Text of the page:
Our Dunia experiment shows that authentic purpose does not just have the power to make a positive impact on society, energize your team and change mindsets, but it also delivers tangible benefits for the business. Our guests loved it and wanted to tell the world about this unique camp and its ground-breaking women. In an industry so reliant on customer experience, our visitors could feel the impact that purpose in action had on our staff, filtering through to their own adventure.  

It’s had a wider impact too, helping to redraw the possibilities for women in rural Tanzania, with our male staff and community members now seeing a future career in guiding for their daughters, not just their sons. Should every organization set up an all-female operation to accelerate its own journey towards real purpose and people empowerment? There are powerful lessons from our experiences that resonate beyond the wilderness of the Serengeti.  

The idea for Asilia – which means authentic or genuine in Swahili – came unplanned during a sabbatical from my former life as an investment banker in the Netherlands, as we set up an educational NGO in Arusha, my Tanzanian wife’s place of birth. As a white European man, I was well aware of the colonial legacy and the long history of an insufficient share of safari profits reaching local people. A drive to break this cycle has been behind each step of our staff development. 

The safari camp mixes the traditional with a touch of luxury

We couldn’t help but see that Tanzania’s tourism sector was rich with safari and conservation expertise, but ill-equipped to meet the changing needs of international tourism and not quite living up to its promise in conservation or empowerment. So we devised an impact-focused business model that could be a sustainable force for good in the region by harnessing the expertise of existing operators, offering a better quality of service, engaging the local population, expanding and investing to protect vulnerable conservation areas off the traditional safari track, and delivering a return on investment for our initial angel investor backers.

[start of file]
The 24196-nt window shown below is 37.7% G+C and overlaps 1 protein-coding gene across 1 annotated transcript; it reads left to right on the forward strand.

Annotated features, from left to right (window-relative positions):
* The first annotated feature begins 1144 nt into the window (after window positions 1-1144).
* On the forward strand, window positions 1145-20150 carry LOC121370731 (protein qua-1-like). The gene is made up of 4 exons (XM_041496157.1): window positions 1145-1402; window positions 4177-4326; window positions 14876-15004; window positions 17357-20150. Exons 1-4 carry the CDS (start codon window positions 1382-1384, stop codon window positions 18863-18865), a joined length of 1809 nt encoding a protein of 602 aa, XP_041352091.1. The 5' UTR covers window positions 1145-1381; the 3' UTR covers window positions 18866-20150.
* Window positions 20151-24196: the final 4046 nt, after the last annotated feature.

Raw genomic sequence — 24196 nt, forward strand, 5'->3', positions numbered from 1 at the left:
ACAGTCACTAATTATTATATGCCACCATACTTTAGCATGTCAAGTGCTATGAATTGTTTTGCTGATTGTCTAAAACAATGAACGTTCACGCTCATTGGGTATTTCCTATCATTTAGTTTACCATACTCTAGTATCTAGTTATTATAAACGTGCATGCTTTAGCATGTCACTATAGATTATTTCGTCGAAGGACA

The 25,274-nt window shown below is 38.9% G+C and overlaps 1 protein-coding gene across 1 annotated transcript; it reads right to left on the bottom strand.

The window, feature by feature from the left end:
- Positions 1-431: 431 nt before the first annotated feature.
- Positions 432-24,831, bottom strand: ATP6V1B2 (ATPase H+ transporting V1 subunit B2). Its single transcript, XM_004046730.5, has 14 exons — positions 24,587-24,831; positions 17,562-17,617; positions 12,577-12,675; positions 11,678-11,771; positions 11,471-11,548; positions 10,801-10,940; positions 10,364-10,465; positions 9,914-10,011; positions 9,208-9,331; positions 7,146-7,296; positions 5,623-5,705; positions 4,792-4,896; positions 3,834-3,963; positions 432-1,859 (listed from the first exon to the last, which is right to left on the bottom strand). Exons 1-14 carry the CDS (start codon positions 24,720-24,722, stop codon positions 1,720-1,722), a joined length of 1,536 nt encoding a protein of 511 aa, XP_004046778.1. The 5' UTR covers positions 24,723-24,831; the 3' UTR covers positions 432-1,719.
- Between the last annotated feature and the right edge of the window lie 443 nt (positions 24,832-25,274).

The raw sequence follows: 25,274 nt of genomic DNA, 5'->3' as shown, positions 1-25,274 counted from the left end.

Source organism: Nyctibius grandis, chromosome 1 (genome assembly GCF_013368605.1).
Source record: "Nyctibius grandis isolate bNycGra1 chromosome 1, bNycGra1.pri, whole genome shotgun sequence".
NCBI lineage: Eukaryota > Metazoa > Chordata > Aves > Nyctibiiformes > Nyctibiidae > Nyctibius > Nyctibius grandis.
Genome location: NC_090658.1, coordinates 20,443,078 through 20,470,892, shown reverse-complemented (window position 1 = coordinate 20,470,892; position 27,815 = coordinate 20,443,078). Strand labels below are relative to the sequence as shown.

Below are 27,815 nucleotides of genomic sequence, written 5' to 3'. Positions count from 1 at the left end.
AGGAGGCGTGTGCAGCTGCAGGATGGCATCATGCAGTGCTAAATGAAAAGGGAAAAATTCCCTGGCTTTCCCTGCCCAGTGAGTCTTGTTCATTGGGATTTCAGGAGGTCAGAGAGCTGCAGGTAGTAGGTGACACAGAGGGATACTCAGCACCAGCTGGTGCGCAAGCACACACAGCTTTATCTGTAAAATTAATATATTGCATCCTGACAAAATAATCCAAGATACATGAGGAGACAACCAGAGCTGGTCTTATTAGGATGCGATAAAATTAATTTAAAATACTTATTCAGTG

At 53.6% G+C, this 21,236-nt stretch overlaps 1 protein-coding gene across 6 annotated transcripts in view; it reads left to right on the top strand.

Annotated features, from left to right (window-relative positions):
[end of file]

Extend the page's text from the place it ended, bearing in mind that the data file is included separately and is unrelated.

Atypical business model 

It was clear that this venture was not going to break any records for financial dividends. There are always going to be trade-offs when you want to build an atypical business model around the concept of purpose. But we knew it could hit a sweet spot between finance and impact – an increasingly important consideration for portfolio managers, investors and potential customers. 

Asilia grew from 120 people in 2004 to a pre-COVID-19 headcount of almost 1,000 people across 21 lodges in Kenya, Tanzania and Zanzibar, with offices in South Africa, the UK and the US. As the business model matured, longer-horizon-focused institutional investors came on board. This has helped us to expand into vital conservation areas that take time to cultivate as safari destinations and would have been at risk without intervention.  

So how did we grow to reach the top of the TripAdvisor charts? How have we built an impact business that can attract significant funding to save endangered habitats? And, how can this story from the remote African bush translate into your own work? 

Within our original purpose to deploy capital as a force for good in Africa, empowering people is fundamental. We set out to inspire and elevate the people working for us, and their communities, safe in the knowledge that an engaged team and a supportive community would light a fire under our ambitions for the business and the region. 

Collective purpose 

This empowerment starts with training – and, for Asilia, it needs to. According to UNICEF, almost seven in every 10 children aged between 14 and 17 years in Tanzania are not enrolled in secondary education. The majority of women work in agriculture, most of them as unpaid family helpers. Where they are paid, on average, women earn around half as much as men. 

The skills required to deliver a world-class safari experience, from the myriad of logistics to guiding, are complex and scarce in Tanzania’s rural economy. So we train our staff on the job in the skills that they will need to help us and them succeed. In creating a close-knit culture of collective purpose, we wanted to recruit and grow more from within rather than having to source talent externally. This builds loyalty and shared purpose, while also opening up doors if staff do want to move on.